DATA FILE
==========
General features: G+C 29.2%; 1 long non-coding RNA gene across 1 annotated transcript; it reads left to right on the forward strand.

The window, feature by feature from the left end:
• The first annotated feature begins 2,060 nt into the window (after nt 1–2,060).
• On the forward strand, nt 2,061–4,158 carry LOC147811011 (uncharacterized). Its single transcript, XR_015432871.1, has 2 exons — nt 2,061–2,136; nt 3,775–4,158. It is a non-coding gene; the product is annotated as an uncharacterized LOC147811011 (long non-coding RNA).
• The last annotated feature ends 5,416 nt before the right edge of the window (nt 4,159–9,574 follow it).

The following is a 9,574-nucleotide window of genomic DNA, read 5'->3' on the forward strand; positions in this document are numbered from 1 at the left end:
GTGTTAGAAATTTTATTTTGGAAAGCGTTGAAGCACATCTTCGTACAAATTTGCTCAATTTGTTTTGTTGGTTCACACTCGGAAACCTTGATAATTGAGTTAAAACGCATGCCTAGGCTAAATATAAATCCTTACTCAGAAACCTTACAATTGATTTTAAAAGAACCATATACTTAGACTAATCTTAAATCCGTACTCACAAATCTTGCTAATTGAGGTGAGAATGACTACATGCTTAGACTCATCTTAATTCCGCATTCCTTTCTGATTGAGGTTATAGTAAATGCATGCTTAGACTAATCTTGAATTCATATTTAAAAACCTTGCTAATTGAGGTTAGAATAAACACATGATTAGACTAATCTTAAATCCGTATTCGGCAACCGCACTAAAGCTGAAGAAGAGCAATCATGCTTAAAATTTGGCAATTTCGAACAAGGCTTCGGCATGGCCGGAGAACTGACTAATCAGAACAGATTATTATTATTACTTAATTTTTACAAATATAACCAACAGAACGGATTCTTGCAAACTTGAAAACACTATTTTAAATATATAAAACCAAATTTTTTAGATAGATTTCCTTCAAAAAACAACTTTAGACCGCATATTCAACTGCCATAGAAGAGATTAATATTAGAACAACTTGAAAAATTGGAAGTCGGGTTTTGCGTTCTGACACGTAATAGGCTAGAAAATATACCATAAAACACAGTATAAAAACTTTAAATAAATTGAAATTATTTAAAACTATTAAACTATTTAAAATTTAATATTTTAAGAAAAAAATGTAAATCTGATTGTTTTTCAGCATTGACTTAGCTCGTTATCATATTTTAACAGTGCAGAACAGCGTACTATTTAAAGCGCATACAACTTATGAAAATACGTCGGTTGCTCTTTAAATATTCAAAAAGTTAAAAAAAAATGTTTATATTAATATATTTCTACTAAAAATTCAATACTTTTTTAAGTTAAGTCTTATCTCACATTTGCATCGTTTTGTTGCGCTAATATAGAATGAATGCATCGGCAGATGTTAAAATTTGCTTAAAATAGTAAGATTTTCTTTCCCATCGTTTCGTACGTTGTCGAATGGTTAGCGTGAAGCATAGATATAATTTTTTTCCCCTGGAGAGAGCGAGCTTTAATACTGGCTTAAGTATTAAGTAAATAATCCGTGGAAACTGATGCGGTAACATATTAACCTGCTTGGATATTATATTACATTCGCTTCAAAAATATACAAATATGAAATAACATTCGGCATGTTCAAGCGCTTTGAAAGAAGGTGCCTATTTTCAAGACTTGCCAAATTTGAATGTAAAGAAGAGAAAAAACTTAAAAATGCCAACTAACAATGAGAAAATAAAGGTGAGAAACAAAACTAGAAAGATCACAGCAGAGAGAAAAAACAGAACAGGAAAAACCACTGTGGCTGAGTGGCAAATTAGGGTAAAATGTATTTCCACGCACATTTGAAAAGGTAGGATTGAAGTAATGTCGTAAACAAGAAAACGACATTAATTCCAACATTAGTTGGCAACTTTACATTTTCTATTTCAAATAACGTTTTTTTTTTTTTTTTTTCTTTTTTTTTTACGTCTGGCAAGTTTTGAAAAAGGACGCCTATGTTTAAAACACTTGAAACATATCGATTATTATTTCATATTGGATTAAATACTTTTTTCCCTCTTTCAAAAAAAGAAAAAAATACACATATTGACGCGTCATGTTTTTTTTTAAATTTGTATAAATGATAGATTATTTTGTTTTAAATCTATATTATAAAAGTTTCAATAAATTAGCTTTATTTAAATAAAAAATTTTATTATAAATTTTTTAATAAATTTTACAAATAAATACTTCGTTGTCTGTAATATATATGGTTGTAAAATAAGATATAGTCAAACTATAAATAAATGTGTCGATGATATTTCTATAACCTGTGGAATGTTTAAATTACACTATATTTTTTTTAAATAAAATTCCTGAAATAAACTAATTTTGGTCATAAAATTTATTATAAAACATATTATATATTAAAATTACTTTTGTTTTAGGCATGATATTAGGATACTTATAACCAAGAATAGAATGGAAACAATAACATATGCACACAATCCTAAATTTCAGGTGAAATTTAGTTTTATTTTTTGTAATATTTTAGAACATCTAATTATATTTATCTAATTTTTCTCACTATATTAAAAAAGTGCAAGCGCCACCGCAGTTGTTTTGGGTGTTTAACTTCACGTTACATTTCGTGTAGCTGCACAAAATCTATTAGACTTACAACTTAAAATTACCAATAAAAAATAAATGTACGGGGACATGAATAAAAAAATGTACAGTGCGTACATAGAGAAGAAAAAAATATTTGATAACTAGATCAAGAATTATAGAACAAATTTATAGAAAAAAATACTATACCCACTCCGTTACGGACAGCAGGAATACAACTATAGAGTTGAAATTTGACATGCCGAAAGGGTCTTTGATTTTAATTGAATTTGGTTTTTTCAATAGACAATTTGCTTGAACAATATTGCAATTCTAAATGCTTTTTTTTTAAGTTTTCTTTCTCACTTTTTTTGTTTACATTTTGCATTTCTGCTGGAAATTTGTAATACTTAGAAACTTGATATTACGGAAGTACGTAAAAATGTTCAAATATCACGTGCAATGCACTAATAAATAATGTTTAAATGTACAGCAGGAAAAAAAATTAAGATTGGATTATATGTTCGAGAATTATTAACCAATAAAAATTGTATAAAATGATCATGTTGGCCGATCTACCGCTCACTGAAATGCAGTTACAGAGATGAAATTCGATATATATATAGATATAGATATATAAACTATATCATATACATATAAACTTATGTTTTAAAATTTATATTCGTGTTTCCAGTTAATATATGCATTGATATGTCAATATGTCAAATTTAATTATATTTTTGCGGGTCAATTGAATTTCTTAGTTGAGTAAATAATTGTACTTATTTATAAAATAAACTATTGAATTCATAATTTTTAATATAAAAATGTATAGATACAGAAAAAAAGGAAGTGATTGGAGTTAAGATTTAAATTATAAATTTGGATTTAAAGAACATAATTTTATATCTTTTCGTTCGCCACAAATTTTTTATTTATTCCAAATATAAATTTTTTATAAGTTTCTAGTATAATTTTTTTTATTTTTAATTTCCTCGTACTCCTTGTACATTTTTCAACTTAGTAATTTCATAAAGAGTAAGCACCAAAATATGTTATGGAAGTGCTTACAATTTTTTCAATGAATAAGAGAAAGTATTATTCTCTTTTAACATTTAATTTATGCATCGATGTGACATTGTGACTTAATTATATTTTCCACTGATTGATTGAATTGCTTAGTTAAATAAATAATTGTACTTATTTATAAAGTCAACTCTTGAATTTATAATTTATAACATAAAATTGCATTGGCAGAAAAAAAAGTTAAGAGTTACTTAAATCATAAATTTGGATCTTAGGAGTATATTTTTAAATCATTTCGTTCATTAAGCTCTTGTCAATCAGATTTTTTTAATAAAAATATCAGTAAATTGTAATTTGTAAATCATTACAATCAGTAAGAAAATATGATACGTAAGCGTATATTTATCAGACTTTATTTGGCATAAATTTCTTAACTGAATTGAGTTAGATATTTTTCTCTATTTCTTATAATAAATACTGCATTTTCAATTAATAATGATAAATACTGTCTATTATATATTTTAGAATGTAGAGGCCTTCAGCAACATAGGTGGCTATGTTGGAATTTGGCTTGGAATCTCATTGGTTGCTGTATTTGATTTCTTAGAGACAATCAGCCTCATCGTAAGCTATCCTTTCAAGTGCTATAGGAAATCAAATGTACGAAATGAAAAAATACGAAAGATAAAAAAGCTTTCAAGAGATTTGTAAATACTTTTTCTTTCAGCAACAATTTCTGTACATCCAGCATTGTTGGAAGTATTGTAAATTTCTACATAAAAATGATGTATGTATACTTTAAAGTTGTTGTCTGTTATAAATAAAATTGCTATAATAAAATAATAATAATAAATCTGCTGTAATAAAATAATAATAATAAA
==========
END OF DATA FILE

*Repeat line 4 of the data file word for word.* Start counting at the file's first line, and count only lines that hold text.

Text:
• On the forward strand, nt 2,061–4,158 carry LOC147811011 (uncharacterized). Its single transcript, XR_015432871.1, has 2 exons — nt 2,061–2,136; nt 3,775–4,158. It is a non-coding gene; the product is annotated as an uncharacterized LOC147811011 (long non-coding RNA).